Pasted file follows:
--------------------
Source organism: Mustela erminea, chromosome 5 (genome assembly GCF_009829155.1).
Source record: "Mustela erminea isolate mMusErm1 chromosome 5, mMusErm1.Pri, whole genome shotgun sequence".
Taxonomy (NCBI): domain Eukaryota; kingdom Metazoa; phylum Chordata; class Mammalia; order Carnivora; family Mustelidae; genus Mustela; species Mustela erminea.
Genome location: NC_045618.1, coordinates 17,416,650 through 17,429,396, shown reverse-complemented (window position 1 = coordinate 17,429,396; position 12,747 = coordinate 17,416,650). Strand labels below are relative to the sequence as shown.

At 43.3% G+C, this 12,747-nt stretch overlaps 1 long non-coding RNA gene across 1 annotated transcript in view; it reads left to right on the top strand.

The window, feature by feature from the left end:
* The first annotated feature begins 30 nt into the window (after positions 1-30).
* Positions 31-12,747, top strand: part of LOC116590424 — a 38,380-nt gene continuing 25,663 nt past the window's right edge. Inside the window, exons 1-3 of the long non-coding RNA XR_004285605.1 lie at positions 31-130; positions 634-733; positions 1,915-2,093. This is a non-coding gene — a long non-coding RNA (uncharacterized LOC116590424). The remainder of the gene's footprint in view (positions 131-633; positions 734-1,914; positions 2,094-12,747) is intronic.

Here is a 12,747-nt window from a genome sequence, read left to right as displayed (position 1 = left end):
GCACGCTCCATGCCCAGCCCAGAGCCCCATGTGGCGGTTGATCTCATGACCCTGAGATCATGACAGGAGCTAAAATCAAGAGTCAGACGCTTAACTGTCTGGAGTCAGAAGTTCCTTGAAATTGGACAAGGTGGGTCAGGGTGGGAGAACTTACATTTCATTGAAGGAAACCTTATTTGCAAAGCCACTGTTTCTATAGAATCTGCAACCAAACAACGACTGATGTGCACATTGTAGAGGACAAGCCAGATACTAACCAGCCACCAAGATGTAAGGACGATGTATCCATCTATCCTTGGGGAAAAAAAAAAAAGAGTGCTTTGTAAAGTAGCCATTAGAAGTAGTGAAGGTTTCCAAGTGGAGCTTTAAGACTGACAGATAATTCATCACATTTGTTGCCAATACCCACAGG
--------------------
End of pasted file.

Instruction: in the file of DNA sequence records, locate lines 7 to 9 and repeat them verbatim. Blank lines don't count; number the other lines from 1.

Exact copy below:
* The first annotated feature begins 30 nt into the window (after positions 1-30).
* Positions 31-12,747, top strand: part of LOC116590424 — a 38,380-nt gene continuing 25,663 nt past the window's right edge. Inside the window, exons 1-3 of the long non-coding RNA XR_004285605.1 lie at positions 31-130; positions 634-733; positions 1,915-2,093. This is a non-coding gene — a long non-coding RNA (uncharacterized LOC116590424). The remainder of the gene's footprint in view (positions 131-633; positions 734-1,914; positions 2,094-12,747) is intronic.

Here is a 12,747-nt window from a genome sequence, read left to right as displayed (position 1 = left end):